Get Sharpe and Drawdown Some Volatility All Investments Carry Some Level of Risk, but Is There a Way to Calculate the Odds of Danger Exactly? Unfortunately Not, Explains Iain Morse
Morse, Iain, The Independent (London, England)
THESE DAYS, if you consult a financial adviser, they will ask about your attitude to investment risk - low, medium, or high - before making any recommendations.
But risk is difficult to measure. Angela Knight, chief executive of the Association of Private Client Investment Managers and Stockbrokers (APCIMS), says : "A lot of research has been carried out on this subject. It shows a wide gap between how the man or woman in the street sees risk, and risk measures used by investment managers. There's a real problem about translating technical concepts into terms the consumer can understand.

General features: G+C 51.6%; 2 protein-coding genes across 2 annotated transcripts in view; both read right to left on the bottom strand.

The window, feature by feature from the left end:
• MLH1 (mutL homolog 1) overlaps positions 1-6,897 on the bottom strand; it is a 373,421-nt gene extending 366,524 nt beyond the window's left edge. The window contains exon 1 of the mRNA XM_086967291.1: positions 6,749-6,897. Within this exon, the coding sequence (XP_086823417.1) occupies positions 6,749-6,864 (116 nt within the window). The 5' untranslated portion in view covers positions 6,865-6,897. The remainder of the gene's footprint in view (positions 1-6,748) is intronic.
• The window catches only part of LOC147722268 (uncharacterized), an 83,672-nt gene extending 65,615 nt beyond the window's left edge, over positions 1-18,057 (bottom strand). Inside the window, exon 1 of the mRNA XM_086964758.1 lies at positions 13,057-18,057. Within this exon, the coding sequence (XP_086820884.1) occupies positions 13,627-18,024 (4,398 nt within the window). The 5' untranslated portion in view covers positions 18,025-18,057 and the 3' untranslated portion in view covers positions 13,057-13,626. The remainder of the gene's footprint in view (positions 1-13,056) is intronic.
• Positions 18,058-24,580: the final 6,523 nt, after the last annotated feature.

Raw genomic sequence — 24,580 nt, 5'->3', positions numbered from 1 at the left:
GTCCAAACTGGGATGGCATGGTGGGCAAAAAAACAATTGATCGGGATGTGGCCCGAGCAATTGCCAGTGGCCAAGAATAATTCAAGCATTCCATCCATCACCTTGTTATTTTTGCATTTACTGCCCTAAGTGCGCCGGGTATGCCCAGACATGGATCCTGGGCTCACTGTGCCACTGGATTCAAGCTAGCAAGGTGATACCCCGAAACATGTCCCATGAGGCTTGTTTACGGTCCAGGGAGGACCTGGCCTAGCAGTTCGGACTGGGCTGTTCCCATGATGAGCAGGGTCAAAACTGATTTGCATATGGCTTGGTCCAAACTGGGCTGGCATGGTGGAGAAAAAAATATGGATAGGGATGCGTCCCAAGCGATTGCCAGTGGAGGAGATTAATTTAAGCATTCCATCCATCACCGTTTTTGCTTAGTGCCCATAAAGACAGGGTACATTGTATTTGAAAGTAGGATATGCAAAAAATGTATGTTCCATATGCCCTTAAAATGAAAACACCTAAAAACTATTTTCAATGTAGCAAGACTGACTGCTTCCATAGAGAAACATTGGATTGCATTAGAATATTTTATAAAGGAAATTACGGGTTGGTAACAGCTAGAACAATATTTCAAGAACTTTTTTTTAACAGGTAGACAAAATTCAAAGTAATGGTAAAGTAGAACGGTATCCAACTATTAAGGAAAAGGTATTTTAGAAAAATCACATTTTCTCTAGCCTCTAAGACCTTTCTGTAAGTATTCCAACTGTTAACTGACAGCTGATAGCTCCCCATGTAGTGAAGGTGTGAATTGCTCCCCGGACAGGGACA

"For most of us it probably means the chance of losing our original investment, or it's not keeping pace with inflation, or its value is fluctuating, or it not ultimately being worth enough to meet our goals. "There's also a danger that investors will think index or tracker funds are risk free, by comparison to actively managed funds. In either case the absolute risk, that of losing all the money you first invested, is pretty small if you hold the investments long enough." Now check on the past performance of unit or investment trusts, a PEP, or personal pension. You'll find it grouped in a class of like funds against which its past performance can be measured. League tables in ads paid for by fund groups will only tell you how well they have done over the past few years - they don't tell they full story. Specialist publications will also include a measure of "fund volatility". This is a one way of gauging risk. "Volatility" measures the upward and downward movements in the price of a fund in relation to it's average return. A fund which has above average volatility against its sector offers greater potential for gains and losses than funds with lower volatility. If you pick up a specialist magazine, such as MoneyFacts, Life & Pensions or Money Management, you will notice that volatility is usually measured over 36 months. This is because it uses "standard deviation", which requires at least 36 observations to be meaningful. Over the 36 months to mid-September, for example, the volatility rating of unit trusts in the UK Growth & Income sectors was 3.47. Over that same period, Global Emerging Markets' sector rating was 7.91, the FTSE 100 index had a rating of 3.64, while the broader FTSE All Share was rated at 3.44. UK Growth & Income has 119 funds and their sector value grew by 43.44 per cent over the 36 months in question. The best performing fund is this sector, CF Utilities, returned pounds 1,766. …